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Bringing the farm home, Sept. 27, 2012

Bringing the farm home, Sept. 27, 2012

Farmer Bubba knows all about gardening in containers

FarmerBubbaLOGOoct12By Farmer Bubba

Aloha ya'll.

It's here. And what's here you ask? The cool nights, low humidity and warm days that start the next growin' season. Before you know it, we'll be covering our plants to protect them from a frost or freeze. But that's not here yet so let's get on with Bringing the Farm Home this week.

I’m going to dig into container gardening. Not just any container gardening, mind you, but the Farmer Bubba method of growing.

In Bubbland (a term I use on the farm), it’s all about black containers of all sizes. My farm is a self-contained container farm -- meaning my container dirt is made with the help of my four-legged composting squad and I only grow my vegetables in 092612compost teamthose containers with that special dirt. I know you have read in this column more than once and now I'll say it again -- it’s all about the compost.

I seem to have always been growin' somethin'.  My very first container farm was created up on the second story lanai (balcony) of an apartment in Austin, Texas, as I recuperated from a divorce. 

I know it's hard to believe, but, unfortunately, my second story garden didn’t please the downstairs apartment dwellers, or the apartment authority. After being issued an eviction notice, the mini-farm had to move. That was the the infamous beginning of Farmer Bubba’s container farm.

BUBBA NOTE: Before shutting my apartment farm down, I picked all the vegetables and had a party with my neighbors. After they tasted real, home grown food, I think they wished I had been allowed to keep the farm going.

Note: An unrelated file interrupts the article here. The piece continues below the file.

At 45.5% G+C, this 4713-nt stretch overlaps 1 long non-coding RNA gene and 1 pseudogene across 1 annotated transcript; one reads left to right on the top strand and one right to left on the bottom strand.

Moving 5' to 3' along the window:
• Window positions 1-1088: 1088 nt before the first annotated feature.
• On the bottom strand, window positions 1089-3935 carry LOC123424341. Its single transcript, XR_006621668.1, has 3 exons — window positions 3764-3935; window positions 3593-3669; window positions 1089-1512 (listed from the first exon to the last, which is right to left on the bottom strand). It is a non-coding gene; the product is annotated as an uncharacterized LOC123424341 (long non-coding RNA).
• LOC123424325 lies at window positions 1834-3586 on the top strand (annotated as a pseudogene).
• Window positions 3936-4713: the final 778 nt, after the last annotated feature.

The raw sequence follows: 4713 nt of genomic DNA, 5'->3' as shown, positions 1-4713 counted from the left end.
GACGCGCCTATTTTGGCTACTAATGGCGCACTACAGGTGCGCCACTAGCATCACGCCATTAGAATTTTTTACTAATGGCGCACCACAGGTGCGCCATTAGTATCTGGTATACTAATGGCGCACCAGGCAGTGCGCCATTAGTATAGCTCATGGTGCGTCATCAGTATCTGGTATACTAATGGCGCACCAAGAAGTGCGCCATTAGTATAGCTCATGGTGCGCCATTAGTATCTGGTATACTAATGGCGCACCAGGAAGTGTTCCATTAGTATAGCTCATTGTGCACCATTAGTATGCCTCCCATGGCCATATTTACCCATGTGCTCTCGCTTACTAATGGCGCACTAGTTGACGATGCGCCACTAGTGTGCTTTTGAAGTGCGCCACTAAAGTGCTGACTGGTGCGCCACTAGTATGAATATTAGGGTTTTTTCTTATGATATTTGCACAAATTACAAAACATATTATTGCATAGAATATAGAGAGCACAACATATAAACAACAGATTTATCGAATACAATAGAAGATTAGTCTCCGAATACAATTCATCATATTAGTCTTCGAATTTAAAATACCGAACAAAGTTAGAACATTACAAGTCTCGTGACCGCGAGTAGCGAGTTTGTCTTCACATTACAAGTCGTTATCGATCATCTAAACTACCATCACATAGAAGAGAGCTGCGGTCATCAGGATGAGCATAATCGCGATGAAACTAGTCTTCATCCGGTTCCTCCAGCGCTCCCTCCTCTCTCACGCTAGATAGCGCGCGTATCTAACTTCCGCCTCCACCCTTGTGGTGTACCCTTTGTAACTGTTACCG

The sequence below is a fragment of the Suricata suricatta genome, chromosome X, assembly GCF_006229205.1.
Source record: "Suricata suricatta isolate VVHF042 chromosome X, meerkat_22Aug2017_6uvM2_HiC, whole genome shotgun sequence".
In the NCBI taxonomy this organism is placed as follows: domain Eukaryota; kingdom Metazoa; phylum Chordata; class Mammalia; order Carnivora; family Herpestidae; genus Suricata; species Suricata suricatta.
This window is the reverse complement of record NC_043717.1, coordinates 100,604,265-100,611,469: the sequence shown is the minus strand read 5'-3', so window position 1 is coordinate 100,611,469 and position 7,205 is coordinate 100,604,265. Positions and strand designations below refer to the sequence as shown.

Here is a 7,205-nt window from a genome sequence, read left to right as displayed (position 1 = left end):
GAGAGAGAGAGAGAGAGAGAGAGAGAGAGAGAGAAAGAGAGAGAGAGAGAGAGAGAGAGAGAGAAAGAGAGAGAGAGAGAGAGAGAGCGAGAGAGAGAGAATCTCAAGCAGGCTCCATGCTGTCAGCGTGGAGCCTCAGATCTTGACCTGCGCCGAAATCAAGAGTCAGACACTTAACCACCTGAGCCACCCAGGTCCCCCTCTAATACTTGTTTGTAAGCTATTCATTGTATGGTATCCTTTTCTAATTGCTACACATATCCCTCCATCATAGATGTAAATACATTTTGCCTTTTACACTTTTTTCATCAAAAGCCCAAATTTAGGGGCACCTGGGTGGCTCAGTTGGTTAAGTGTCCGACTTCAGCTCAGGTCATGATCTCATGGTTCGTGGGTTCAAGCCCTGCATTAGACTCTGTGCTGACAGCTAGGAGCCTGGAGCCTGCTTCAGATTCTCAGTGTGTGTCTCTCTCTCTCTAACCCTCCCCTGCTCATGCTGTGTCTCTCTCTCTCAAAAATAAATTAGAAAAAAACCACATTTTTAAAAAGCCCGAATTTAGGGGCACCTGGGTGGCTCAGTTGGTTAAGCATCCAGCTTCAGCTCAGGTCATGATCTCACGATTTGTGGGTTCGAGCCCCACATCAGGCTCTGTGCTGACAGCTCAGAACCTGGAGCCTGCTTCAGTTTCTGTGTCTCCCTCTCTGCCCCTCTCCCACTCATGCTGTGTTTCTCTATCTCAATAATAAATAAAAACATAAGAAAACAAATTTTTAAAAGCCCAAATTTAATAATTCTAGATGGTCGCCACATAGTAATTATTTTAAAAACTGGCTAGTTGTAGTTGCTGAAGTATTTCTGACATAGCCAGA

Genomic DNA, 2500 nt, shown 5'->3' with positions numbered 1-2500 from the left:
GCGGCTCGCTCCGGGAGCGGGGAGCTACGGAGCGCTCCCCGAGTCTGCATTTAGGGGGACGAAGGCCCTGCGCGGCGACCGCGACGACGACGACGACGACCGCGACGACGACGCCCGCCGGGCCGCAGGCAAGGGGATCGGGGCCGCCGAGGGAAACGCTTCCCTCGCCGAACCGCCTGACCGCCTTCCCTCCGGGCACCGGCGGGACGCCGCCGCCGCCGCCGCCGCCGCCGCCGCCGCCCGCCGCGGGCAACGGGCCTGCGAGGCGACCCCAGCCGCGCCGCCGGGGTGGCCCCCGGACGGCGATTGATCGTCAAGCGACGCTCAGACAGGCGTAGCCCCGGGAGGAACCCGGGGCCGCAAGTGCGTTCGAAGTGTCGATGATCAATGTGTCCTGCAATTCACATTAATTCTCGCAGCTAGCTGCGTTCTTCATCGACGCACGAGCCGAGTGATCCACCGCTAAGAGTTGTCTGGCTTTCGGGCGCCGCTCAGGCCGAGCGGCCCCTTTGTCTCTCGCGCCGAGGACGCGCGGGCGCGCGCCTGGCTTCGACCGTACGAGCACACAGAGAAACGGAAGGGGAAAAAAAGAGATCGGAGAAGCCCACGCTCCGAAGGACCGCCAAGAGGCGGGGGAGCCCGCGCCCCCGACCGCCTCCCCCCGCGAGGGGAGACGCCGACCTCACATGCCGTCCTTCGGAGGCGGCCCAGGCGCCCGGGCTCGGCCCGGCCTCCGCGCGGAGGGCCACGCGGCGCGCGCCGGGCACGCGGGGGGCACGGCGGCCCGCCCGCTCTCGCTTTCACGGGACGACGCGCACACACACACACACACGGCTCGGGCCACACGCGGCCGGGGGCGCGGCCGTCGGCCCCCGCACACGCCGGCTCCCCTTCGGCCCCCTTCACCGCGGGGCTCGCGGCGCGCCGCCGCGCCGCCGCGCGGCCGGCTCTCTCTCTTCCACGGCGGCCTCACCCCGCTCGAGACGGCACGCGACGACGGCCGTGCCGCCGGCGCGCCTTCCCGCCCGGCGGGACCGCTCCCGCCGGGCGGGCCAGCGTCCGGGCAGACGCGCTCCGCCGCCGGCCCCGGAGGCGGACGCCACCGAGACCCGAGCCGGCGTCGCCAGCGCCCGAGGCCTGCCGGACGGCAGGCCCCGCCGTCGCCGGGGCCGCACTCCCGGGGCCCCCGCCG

092712ConplantsThe first thing to remember about growing in containers is this. Containers contain!

This means the dirt has no where to go or spread out as the vegetables grow like it does in an in-ground garden or raised bed and so it's important to make sure the dirt does not get compacted.

When dirt becomes compacted, everything from plant roots to root vegetables have a difficult time pushing through the dirt to grow. Potatoes, beets, and onions are a good example of root vegetables.

Root vegetables need room to get big, so the only way you’ll get a decent size root vegetable is to make sure the dirt is loose in the container.

It’s also important to consider the size of the container in relation to the vegetable plant that will be growin' in it.

092712BlackContainersNow all of this may start out sounding complicated, but Farmer Bubba is here to walk you through my way of gardening to convince you that it's worth it.

The black containers I use for gardening come in all sizes up to 45 gallons. There’s the small 4-inch container, the 1-gallon container, and 10- and 20-gallon containers. I use the 45s for potatoes and 10s and 20s for almost everything else.

This might surprise you, but I've never bought a container.

Over the years, I’ve collected them from building sites that have been landscaped, from my home improvement customers who were going to throw ’em away, and from the sides of roads and highways.  I believe I’ve collected over 2000 containers of all sizes. So if you're thinking about starting a container garden, look around before you buy. Someone somewhere is throwing those little black-gold mines away.